A historic cave previously unknown to experts has been rediscovered under a Nottingham house.
The cave was found beneath the cellar of the rented terraced house on Mansfield Road, Sherwood.
Students living in the house discovered workmen had left a door unlocked on the ground floor after installing a new emergency lighting system over Christmas.
Curious about what was inside, the residents first explored the cellar – then were shocked to find another door which led to another set of stairs and the cave below.
They later contacted archaeologists who say it was previously unknown to experts and was probably created around 200 years ago.
It is now being added to a database charting Nottingham’s hidden underworld.
One of the student tenants, Jack Banting, 21, said: “We had a look inside and it turns out there was a staircase which lead down to a basement, and then we found another set of stairs which went down again.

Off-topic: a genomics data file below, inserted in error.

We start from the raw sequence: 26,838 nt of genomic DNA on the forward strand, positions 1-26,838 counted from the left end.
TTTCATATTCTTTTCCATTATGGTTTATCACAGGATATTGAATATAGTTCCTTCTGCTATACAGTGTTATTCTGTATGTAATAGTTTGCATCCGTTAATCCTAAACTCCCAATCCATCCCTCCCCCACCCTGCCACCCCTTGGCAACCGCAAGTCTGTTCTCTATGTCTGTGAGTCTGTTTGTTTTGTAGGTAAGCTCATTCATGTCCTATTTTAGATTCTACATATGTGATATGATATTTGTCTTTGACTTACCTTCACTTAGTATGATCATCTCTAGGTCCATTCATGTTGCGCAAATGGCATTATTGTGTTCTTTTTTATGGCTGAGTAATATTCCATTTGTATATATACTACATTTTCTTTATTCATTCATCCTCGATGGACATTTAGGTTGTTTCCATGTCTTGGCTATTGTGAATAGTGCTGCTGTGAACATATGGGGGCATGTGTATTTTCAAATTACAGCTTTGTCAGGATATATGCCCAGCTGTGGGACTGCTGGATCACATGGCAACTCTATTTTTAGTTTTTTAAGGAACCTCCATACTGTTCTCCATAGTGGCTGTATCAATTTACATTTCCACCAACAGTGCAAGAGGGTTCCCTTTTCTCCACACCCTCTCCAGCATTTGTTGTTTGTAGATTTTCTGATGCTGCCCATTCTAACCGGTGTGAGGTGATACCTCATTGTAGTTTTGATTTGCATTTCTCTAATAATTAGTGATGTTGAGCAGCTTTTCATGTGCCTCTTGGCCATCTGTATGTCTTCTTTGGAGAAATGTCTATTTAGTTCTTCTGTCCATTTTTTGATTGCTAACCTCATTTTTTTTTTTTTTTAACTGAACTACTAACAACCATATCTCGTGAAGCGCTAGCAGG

“It’s amazing that we’ve been living in this house for so long and it turns out we’re living above a cave system, its crazy.”
Nottingham City Council’s acting city archaeologist Scott Lomax, visited the cave to verify it.
He is now adding it to an official database of city caves, and says similar discoveries are being made all the time
He said: “You can even see some of the original pick axe marks from when the cave was created, perhaps from over 200 years ago.”
The cave was found beneath 239 – to the left of the pink house
The tenants were excited to have a new cellar – but were also weary about their unexpected cave.
Tenant Jaymi Sudra said: “We just thought it was two rooms down here initially and then discovered the other door that went down into the cave.”
Nottingham is largely built on sandstone which is very soft and easy to excavate, but safe enough to support buildings.
The city has more than 700 caves from the 18th and 19th centuries. The earliest have been dated back to as early as 1250.
Scott said the students cave would have been used as a “private cellar for the people who lived in a property above and its quite small but big enough to store things such as wine and beer”.
For now this cave will be recorded on the Nottingham City Historic Environment record and from there further research may be conducted, he added.